A Post-Implementation Review of the Quality and Effectiveness of the Small Business Capital Gains Tax Concessions
In March 2002, the Board of Taxation provided the Treasurer with a report, Government Consultation with the Community on the Development of Taxation Legislation. The report included a recommendation that the Board conduct post-implementation reviews of significant tax legislation initiatives, consistent with one of the functions set out in its Charter: to advise on the quality and effectiveness of tax legislation and the processes for its development, including the processes of community consultation and other aspects of tax design. The report was released by the Treasurer via press release on 2 May 2002.
The Government accepted this recommendation and the Treasurer agreed that the Board’s second post-implementation review would be conducted on the small business capital gains tax (CGT) concessions in Division 152 of the Income Tax Assessment Act 1997. Division 152 applies to all assessments for the income year including 21 September 1999 and all later income years, but only for CGT events that happen after 11:45 am on 21 September 1999. At the time, only a small number of amendments had been made to the provisions since their introduction. Therefore, a review at this stage was timely and based on reasonable experience of its operation.
In undertaking these reviews, the Board assessed the legislation against criteria based on its Consultation Report to determine the extent to which the legislation:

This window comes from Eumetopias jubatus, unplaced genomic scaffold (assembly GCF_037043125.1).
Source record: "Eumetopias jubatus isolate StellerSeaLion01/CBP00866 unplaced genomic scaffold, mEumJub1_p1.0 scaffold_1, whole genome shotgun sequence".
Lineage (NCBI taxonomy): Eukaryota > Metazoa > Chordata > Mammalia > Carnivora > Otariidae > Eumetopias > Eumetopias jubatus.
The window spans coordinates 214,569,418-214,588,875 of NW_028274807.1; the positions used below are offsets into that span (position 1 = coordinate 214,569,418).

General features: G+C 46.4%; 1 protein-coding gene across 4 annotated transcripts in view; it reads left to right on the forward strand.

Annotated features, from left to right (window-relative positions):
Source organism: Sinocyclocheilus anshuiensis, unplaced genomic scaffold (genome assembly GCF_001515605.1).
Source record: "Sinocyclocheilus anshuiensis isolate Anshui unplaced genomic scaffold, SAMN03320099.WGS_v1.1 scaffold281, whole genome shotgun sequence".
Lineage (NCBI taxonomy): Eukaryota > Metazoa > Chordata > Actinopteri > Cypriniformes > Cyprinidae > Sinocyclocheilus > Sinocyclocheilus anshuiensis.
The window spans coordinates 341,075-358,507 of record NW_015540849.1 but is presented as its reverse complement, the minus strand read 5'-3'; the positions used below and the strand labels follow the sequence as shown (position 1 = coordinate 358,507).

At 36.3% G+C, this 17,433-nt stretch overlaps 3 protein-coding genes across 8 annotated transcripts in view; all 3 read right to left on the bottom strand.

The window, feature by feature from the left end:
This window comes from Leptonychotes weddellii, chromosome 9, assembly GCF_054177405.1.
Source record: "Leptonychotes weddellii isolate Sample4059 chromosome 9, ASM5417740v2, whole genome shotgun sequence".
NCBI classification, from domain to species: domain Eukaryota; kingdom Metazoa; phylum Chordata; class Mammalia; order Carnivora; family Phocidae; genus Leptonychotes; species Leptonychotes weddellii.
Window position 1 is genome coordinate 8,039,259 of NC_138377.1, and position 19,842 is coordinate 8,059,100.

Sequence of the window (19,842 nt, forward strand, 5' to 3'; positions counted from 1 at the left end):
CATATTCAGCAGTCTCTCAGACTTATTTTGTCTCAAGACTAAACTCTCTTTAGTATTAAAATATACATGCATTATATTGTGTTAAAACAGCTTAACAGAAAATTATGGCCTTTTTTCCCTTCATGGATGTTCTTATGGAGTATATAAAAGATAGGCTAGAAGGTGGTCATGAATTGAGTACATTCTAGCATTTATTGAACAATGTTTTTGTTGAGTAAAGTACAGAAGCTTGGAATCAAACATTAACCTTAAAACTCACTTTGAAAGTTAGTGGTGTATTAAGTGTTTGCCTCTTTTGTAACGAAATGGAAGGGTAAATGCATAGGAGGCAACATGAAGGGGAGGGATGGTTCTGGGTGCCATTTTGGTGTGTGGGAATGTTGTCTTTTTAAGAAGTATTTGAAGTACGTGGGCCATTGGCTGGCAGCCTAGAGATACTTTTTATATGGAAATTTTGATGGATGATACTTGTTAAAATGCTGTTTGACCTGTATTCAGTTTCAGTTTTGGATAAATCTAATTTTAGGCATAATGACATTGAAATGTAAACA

- gives effect to the Government’s policy intent, with compliance and administrative costs commensurate with those foreshadowed in the Regulation Impact Statement for the measure;
- is expressed in a clear, simple, comprehensible and workable manner;
- avoids unintended consequences of a substantive nature;
- takes account of actual taxpayer circumstances and commercial practices;
- is consistent with other tax legislation; and
- provides certainty.
Working group and consultation
The Board commenced substantive work on the review in November 2004 and formed a Working Group of three of its members to take day to day carriage of this work.
On 3 December 2004, the Board of Taxation invited stakeholders to make submissions to the review. A total of 20 submissions were received from a range of stakeholders by 30 June 2005. Public submissions are available on this website below. The Board met with a number of organisations that made submissions to the review to discuss their submissions.
The Board appointed two consultants to assist with the review. Webb Martin Pty Ltd (Webb Martin) was engaged to conduct a general evaluation of Division 152. Atax (the Australian Taxation Studies Program), part of the Law Faculty of The University of New South Wales, was engaged to conduct an evaluation of the compliance and administrative costs of Division 152. Both consultants consulted widely with taxpayers and tax professionals through focus groups and surveys to obtain input for their evaluations.
The Board also consulted extensively with the Treasury and the Australian Taxation Office (ATO). The Board would like to extend its appreciation to both the Treasury and the ATO for their cooperation with the Board in conducting this review.
The Board’s Report
The Board made a total of 39 recommendations, over half of which seek to address issues relating to the net asset and active asset tests. The majority of the remaining recommendations seek to clarify issues relating to the retirement exemption and small business CGT affiliates.
Of the 39 recommendations made, 26 sought legislative amendments and 13 related to administrative matters. The Government accepted all but one of the legislative amendment recommendations, 3 with minor amendments favouring the taxpayer. The Australian Taxation Office accepted all recommendations relating to administrative matters.
For further information about this review please contact the Board of Taxation Secretariat on (02) 6263 4366 or at email@example.com.
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